Why new technology (e.g. AI) does not necessarily result in lower inflation

New technology lowers average/marginal cost of production. Lower average/marginal cost leads to either higher productivity or lower inflation, or both. And I believe technology has a larger role to play in raising productivity than in reducing inflation. Here are a few examples to illustrate the point.

  • The cost of producing a loaf of bread has gone down substantially from the Victoria era to now, with the benefit of machines. That has certainly led to a higher productivity in the bakery industry,. The price of a loaf of bread has also gone down, helping drive down inflation, but its contribution may not be as large as one may think, because the weight of bread in the CPI basket has also gone down substantially.
  • The cost of computer memory halves almost every year, which in theory should make IT equipment cheaper and cheaper. However, at the same time we demand higher and higher computer memory to run in our laptops, desktops and mobile phones. iPhone 1 is substantially cheaper than 5 years ago, but many people have already upgraded to iPhone 6/7 which still costs quite a bit. Again, technology leads to better goods, but not necessarily lower expenditure on certain goods (e.g. IT equipment).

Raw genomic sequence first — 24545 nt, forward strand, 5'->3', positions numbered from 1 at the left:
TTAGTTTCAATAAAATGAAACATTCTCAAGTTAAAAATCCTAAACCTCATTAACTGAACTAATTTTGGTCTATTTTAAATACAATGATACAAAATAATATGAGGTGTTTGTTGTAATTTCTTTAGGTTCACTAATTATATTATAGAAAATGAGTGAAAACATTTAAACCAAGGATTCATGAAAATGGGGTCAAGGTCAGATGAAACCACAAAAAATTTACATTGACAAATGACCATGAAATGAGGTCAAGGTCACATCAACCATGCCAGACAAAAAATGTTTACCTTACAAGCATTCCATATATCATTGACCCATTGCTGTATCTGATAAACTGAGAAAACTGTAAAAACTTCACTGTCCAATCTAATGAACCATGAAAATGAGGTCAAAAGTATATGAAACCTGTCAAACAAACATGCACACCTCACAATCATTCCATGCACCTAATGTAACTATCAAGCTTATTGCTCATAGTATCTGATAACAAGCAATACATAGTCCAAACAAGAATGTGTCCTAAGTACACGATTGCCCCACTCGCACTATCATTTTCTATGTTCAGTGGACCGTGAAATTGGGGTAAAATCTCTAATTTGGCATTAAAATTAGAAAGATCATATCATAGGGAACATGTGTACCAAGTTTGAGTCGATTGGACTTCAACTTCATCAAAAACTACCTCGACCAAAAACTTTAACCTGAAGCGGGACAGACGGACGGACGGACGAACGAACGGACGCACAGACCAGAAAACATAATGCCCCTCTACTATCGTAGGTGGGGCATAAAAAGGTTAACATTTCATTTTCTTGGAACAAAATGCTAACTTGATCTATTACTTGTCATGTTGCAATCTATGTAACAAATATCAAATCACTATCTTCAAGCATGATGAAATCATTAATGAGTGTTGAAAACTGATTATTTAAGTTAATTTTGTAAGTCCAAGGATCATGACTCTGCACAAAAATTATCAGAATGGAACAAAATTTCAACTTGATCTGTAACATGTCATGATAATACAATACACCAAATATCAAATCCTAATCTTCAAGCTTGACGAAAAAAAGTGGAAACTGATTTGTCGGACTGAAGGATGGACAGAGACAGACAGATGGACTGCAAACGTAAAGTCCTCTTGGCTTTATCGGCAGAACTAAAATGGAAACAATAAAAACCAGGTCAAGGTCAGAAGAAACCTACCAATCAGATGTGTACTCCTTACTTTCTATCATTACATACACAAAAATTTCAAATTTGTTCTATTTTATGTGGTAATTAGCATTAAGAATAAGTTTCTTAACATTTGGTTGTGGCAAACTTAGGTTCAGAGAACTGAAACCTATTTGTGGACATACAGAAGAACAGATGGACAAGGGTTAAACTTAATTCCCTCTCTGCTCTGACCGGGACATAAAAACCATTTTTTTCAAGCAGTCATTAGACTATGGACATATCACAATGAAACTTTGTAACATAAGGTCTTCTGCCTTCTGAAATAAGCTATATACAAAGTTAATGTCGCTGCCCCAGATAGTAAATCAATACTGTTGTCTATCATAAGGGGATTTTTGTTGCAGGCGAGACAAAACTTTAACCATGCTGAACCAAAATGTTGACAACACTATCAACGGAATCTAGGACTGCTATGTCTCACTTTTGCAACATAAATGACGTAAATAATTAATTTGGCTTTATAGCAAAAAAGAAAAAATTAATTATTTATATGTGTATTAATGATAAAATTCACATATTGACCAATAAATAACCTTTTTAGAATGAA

• There is new demand that was not foreseen 100 years ago or even 10 years that helps push up inflation. For instance, the CPI basket 100 years ago wouldn’t include computers. 50 years from now, the CPI basket may not include any desktops, but rather new products – which deserves a premium in its price – built on new technology.

Another (monetarist) angle to explain why new technology does not necessarily lead to lower inflation (or by the same argument lower government bond yield): inflation is probably a monetary phenomenon. Why broad money supply – driven by growing narrow money or higher monetary/credit multipliers – increases beyond people’s estimate, unexpected inflation occurs and leads to inflation overshoot.

At the end of the day, it is much easier to generate hyperinflation than moderate inflation (with decent growth in the background).

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